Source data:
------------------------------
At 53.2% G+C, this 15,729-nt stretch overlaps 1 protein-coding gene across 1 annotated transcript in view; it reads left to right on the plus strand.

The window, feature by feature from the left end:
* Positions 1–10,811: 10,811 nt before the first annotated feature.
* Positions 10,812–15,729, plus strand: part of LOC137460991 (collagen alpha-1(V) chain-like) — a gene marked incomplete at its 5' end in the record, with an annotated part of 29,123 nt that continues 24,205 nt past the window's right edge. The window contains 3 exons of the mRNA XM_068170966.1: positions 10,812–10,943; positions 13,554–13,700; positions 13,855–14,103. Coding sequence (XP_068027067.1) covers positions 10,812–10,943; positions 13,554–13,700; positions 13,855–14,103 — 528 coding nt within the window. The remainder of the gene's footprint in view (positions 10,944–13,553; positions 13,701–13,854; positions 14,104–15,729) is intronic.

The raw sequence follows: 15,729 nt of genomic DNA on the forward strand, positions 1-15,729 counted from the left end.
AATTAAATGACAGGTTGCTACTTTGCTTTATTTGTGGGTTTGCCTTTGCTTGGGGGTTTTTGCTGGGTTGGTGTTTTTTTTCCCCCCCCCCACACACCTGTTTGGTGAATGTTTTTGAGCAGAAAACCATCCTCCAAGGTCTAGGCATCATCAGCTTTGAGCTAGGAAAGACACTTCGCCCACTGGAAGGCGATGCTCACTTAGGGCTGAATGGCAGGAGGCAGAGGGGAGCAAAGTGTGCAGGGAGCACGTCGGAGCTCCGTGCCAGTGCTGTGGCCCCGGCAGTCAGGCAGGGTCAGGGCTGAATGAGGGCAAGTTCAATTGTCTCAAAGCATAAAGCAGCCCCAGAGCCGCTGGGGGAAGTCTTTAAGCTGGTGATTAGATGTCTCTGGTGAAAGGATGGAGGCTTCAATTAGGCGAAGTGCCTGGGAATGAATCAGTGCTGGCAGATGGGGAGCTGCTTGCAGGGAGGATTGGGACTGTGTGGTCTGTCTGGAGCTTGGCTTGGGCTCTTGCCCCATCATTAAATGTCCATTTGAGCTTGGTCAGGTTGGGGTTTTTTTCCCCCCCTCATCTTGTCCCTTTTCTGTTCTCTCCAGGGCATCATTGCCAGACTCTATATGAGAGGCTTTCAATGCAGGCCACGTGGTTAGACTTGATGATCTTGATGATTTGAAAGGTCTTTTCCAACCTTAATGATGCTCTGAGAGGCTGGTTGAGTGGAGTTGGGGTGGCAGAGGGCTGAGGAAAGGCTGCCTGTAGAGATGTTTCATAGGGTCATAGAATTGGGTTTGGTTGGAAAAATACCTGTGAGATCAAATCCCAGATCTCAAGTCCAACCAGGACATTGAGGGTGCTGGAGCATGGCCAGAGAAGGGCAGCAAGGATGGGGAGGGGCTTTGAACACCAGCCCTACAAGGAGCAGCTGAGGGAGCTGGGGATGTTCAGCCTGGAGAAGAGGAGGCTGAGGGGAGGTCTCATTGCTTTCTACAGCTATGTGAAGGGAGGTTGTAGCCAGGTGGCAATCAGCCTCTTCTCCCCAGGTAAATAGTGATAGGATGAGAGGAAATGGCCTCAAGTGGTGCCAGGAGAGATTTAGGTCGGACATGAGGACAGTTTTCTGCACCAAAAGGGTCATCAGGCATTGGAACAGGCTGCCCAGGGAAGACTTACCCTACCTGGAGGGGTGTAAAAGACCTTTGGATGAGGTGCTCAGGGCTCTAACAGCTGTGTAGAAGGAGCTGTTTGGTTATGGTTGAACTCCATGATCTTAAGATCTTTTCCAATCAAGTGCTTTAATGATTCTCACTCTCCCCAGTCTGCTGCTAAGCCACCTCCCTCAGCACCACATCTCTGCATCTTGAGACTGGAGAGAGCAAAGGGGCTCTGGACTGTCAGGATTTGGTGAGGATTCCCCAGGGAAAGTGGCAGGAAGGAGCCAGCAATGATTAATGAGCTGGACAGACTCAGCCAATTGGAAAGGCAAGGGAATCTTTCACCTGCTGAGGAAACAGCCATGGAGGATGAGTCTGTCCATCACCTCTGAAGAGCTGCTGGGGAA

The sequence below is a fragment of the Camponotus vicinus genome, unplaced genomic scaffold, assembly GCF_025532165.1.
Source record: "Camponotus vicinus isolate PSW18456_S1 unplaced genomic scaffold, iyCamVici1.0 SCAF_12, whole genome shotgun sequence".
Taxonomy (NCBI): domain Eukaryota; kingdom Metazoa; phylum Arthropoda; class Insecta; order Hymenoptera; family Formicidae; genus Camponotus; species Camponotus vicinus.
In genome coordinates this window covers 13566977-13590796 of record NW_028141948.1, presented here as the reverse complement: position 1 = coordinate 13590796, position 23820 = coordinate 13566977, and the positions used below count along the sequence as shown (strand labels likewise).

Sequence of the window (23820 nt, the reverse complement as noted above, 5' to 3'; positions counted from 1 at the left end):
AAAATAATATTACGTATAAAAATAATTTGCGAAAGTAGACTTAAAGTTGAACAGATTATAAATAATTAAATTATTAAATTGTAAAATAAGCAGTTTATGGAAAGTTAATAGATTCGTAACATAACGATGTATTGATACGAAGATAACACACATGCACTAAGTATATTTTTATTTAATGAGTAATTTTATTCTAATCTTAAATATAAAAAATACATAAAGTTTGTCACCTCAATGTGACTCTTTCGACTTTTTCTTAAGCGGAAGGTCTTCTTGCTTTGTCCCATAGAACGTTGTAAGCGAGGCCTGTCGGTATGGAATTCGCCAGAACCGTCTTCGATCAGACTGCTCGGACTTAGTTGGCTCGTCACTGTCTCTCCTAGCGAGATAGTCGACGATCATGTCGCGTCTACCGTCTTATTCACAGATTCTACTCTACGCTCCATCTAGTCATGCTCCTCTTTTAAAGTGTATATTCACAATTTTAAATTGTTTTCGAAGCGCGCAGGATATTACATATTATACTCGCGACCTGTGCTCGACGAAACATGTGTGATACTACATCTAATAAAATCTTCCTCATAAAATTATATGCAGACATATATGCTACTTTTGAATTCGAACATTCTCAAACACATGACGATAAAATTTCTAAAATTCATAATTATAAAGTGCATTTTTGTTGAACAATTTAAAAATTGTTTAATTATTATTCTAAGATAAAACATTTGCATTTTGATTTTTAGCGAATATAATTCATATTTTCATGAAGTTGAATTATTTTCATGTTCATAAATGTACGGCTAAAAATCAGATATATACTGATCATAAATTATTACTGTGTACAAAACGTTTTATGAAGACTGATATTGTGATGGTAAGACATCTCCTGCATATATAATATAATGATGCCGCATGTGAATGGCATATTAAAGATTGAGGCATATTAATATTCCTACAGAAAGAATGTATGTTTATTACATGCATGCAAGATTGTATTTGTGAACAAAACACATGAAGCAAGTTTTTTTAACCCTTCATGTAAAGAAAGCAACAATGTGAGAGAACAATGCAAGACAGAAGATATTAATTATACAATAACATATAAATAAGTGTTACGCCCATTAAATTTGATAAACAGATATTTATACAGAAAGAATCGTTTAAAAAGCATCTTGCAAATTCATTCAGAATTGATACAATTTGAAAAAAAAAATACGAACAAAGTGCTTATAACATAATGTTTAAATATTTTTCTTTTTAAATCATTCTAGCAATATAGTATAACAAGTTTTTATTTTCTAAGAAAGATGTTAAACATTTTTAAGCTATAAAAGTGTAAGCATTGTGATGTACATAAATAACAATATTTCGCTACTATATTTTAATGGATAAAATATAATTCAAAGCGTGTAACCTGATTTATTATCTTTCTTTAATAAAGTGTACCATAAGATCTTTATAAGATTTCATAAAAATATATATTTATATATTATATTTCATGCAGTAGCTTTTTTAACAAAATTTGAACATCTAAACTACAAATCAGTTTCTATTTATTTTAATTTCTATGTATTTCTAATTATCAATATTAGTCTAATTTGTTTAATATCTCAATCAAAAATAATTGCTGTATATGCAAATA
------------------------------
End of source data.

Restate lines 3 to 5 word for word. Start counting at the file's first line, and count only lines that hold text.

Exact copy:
* Positions 1–10,811: 10,811 nt before the first annotated feature.
* Positions 10,812–15,729, plus strand: part of LOC137460991 (collagen alpha-1(V) chain-like) — a gene marked incomplete at its 5' end in the record, with an annotated part of 29,123 nt that continues 24,205 nt past the window's right edge. The window contains 3 exons of the mRNA XM_068170966.1: positions 10,812–10,943; positions 13,554–13,700; positions 13,855–14,103. Coding sequence (XP_068027067.1) covers positions 10,812–10,943; positions 13,554–13,700; positions 13,855–14,103 — 528 coding nt within the window. The remainder of the gene's footprint in view (positions 10,944–13,553; positions 13,701–13,854; positions 14,104–15,729) is intronic.

The raw sequence follows: 15,729 nt of genomic DNA on the forward strand, positions 1-15,729 counted from the left end.